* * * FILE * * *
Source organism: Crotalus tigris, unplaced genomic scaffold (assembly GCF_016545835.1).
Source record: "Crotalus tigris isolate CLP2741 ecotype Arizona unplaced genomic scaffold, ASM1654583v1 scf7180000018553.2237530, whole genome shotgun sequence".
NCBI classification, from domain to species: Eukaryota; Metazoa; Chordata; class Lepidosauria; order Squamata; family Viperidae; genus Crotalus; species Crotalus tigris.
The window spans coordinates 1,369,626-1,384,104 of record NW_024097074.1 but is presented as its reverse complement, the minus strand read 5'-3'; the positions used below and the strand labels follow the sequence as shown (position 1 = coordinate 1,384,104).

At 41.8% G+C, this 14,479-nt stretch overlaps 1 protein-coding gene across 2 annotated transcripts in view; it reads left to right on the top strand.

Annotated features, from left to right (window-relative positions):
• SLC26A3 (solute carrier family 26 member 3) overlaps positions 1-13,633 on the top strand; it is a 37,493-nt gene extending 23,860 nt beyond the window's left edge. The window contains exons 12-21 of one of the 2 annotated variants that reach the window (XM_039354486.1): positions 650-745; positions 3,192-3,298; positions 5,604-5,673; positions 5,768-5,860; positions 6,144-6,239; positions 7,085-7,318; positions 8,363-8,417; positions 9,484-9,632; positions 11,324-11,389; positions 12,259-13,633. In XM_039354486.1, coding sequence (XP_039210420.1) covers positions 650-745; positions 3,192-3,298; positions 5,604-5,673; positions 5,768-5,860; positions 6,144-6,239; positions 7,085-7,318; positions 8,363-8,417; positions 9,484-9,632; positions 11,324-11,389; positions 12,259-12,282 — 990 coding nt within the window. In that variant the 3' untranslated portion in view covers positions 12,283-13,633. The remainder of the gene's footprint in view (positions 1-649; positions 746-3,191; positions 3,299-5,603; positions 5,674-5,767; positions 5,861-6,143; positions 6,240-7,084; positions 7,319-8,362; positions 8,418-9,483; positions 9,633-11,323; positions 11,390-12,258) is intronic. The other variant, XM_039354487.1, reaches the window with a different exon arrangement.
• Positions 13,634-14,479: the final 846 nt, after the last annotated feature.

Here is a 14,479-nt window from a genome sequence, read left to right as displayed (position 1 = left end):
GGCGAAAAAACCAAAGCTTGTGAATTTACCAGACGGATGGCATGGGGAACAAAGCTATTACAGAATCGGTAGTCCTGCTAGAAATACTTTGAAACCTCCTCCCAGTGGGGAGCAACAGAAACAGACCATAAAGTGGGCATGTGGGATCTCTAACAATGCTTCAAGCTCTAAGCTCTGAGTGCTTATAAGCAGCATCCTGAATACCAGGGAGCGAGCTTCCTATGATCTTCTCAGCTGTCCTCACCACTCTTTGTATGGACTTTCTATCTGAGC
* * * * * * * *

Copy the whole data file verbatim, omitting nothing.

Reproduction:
Source organism: Crotalus tigris, unplaced genomic scaffold (assembly GCF_016545835.1).
Source record: "Crotalus tigris isolate CLP2741 ecotype Arizona unplaced genomic scaffold, ASM1654583v1 scf7180000018553.2237530, whole genome shotgun sequence".
NCBI classification, from domain to species: Eukaryota; Metazoa; Chordata; class Lepidosauria; order Squamata; family Viperidae; genus Crotalus; species Crotalus tigris.
The window spans coordinates 1,369,626-1,384,104 of record NW_024097074.1 but is presented as its reverse complement, the minus strand read 5'-3'; the positions used below and the strand labels follow the sequence as shown (position 1 = coordinate 1,384,104).

At 41.8% G+C, this 14,479-nt stretch overlaps 1 protein-coding gene across 2 annotated transcripts in view; it reads left to right on the top strand.

Annotated features, from left to right (window-relative positions):
• SLC26A3 (solute carrier family 26 member 3) overlaps positions 1-13,633 on the top strand; it is a 37,493-nt gene extending 23,860 nt beyond the window's left edge. The window contains exons 12-21 of one of the 2 annotated variants that reach the window (XM_039354486.1): positions 650-745; positions 3,192-3,298; positions 5,604-5,673; positions 5,768-5,860; positions 6,144-6,239; positions 7,085-7,318; positions 8,363-8,417; positions 9,484-9,632; positions 11,324-11,389; positions 12,259-13,633. In XM_039354486.1, coding sequence (XP_039210420.1) covers positions 650-745; positions 3,192-3,298; positions 5,604-5,673; positions 5,768-5,860; positions 6,144-6,239; positions 7,085-7,318; positions 8,363-8,417; positions 9,484-9,632; positions 11,324-11,389; positions 12,259-12,282 — 990 coding nt within the window. In that variant the 3' untranslated portion in view covers positions 12,283-13,633. The remainder of the gene's footprint in view (positions 1-649; positions 746-3,191; positions 3,299-5,603; positions 5,674-5,767; positions 5,861-6,143; positions 6,240-7,084; positions 7,319-8,362; positions 8,418-9,483; positions 9,633-11,323; positions 11,390-12,258) is intronic. The other variant, XM_039354487.1, reaches the window with a different exon arrangement.
• Positions 13,634-14,479: the final 846 nt, after the last annotated feature.

Here is a 14,479-nt window from a genome sequence, read left to right as displayed (position 1 = left end):
GGCGAAAAAACCAAAGCTTGTGAATTTACCAGACGGATGGCATGGGGAACAAAGCTATTACAGAATCGGTAGTCCTGCTAGAAATACTTTGAAACCTCCTCCCAGTGGGGAGCAACAGAAACAGACCATAAAGTGGGCATGTGGGATCTCTAACAATGCTTCAAGCTCTAAGCTCTGAGTGCTTATAAGCAGCATCCTGAATACCAGGGAGCGAGCTTCCTATGATCTTCTCAGCTGTCCTCACCACTCTTTGTATGGACTTTCTATCTGAGC